CDC Recommends Shorter COVID Isolation, Quarantine for All

CDC Recommends Shorter COVID Isolation, Quarantine for All

US health officials on Monday cut isolation restrictions for Americans who contract the coronavirus from 10 to five days, and similarly reduced the time it takes for close contacts to self-quarantine.

Officials at the Centers for Disease Control and Prevention (CDC) said the guidance is in line with growing evidence that people with the coronavirus are most infectious two days before and three days after symptoms develop.

The decision was also driven by a recent spike in COVID-19 cases, driven by the omicron variant.

Early research suggests that omicron may cause milder illnesses than previous versions of the coronavirus. But the sheer numbers of people who become infected and therefore have to isolate themselves or quarantine threaten to crush the ability of hospitals, airlines and other companies to stay open, experts say.

CDC Director Rochelle Walensky said the country is about to see many cases of omicron.

“Not all of these cases are going to be serious. In fact, many will be asymptomatic, “he told The Associated Press on Monday. “We want to make sure there is a mechanism by which we can safely continue to keep society going while we follow the science.”

Last week, the agency relaxed rules that previously required healthcare workers to be out of work for 10 days if they test positive. The new recommendations say that workers can return to work after seven days if they test negative and have no symptoms. And the agency said the isolation time could be reduced to five days, or even less, if there is a serious shortage of staff.

Now, the CDC is changing the isolation and quarantine guidelines for the general public to be even less strict.

The guides are not a mandate; It is a recommendation to employers and state and local officials. Last week, New York state said it would expand the CDC guidance for healthcare workers to include employees in other critical jobs facing serious staff shortages.

Other states may be looking to shorten their isolation and quarantine policies, and the CDC is trying to stay ahead of the change. “It would be helpful to have a uniform CDC guide” that others could draw on, rather than a hodgepodge of policies, Walensky said.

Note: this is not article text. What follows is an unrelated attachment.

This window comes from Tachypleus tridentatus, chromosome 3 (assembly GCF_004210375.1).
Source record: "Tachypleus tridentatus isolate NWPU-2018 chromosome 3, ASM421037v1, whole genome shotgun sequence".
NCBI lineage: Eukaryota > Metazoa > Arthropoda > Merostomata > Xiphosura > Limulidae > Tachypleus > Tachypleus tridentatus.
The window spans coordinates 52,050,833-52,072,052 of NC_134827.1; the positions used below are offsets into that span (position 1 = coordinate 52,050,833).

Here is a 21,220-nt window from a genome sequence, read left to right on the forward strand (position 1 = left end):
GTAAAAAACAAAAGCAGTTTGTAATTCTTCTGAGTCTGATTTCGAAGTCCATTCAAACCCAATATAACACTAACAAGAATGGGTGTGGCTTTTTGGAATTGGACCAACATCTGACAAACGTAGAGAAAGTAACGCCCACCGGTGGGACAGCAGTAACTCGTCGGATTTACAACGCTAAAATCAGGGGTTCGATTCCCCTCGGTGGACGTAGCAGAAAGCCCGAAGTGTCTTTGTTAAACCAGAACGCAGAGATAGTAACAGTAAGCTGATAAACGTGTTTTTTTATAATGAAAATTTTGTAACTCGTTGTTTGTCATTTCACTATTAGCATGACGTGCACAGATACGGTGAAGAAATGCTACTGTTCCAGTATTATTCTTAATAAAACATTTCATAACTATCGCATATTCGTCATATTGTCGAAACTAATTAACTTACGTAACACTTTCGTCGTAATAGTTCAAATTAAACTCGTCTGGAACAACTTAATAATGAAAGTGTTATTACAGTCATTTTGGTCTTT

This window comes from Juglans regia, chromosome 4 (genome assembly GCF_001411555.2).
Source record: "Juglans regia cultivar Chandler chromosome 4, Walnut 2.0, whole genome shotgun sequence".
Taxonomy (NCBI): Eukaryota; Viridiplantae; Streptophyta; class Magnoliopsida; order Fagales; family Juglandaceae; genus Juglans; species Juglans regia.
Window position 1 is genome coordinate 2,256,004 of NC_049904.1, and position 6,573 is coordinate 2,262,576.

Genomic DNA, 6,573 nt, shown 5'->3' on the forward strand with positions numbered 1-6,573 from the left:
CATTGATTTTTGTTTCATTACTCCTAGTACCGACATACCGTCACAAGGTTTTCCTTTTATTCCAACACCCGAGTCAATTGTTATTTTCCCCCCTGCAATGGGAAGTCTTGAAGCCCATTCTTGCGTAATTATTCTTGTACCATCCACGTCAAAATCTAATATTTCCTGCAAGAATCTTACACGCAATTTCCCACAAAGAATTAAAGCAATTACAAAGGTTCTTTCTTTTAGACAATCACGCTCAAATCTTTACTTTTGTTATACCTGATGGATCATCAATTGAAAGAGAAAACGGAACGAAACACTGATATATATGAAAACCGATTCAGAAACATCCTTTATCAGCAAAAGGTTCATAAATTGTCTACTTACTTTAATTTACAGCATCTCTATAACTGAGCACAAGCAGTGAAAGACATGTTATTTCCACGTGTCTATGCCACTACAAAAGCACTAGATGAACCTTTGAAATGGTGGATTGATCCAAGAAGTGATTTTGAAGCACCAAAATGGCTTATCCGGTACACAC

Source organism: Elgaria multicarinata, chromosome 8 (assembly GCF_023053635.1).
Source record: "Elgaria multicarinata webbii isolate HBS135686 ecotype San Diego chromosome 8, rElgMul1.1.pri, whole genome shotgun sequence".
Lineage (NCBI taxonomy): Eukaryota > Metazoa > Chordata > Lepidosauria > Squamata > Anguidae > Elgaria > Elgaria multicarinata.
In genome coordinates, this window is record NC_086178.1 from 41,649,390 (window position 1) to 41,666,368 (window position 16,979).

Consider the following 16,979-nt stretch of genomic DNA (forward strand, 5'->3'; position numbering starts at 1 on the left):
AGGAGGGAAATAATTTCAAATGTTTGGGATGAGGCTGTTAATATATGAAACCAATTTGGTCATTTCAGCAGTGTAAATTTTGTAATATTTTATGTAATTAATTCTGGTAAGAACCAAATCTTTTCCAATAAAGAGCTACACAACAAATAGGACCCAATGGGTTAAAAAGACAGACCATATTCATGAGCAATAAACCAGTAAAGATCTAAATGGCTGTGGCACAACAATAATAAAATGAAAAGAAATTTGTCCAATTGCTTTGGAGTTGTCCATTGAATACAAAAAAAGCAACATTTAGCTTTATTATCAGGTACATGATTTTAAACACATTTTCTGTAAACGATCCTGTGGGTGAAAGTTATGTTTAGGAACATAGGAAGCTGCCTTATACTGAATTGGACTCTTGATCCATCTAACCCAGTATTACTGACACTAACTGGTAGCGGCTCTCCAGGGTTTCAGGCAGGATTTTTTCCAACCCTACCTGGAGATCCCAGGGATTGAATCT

The CDC’s guidance on isolation and quarantine has seemed confusing to the public, and the new recommendations are “happening at a time when more people are testing positive for the first time and seeking guidance,” said Lindsay Wiley, a public health law enforcement officer. the American University. expert.

However, the guide remains complex.

ISOLATION

The isolation rules are for infected people. They are the same for unvaccinated, partially vaccinated, fully vaccinated, or boosted people.

They say:

“The clock starts on the day you test positive.”

—An infected person should undergo isolations for five days, instead of the 10 previously recommended.

—At the end of the five days, if you have no symptoms, you can return to your normal activities, but you must wear a mask everywhere, even at home with other people, for at least five more days.

—If you still have symptoms after five days of isolation, stay home until you feel better and then start wearing a mask for five days at all times.

QUARANTINE

The quarantine rules are for people who were in close contact with an infected person but did not become infected.

For quarantine, the clock starts on the day someone is alerted who may have been exposed to the virus.

Previously, the CDC said that people who were not fully vaccinated and who were in close contact with an infected person should stay home for at least 10 days.

Now, the agency says that only people who received booster shots can skip quarantine by wearing masks in all settings for at least 10 days.

That is a change. Previously, people who were fully vaccinated, which the CDC defined as having two doses of the Pfizer or Moderna vaccines, or one dose of the Johnson & Johnson vaccine, could be exempted from quarantine.

Now, people who received their initial vaccinations but no boosters are in the same situation as those who are partially vaccinated or not vaccinated at all: They can stop the quarantine after five days if they wear masks in all settings for five days after. .

FIVE DAYS

Suspending both isolation and quarantine after five days is not without risk.

Many people get tested when they first feel symptoms, but many Americans get tested for other reasons, such as to see if they can visit family or for work. That means a positive test result may not reveal exactly when a person was infected or give a clear picture of when they are most contagious, experts say.

When people become infected, the risk of spreading drops substantially after five days, but it doesn’t go away for everyone, said Dr. Aaron Glatt, a New York physician who is a spokesman for the American Society for Infectious Diseases.

“If you cut it down to five days, it will continue to go to a small but significant number of people who are contagious,” he said.

That’s why wearing masks is a critical part of the CDC’s guidance, Walensky said.

Ben Oakley
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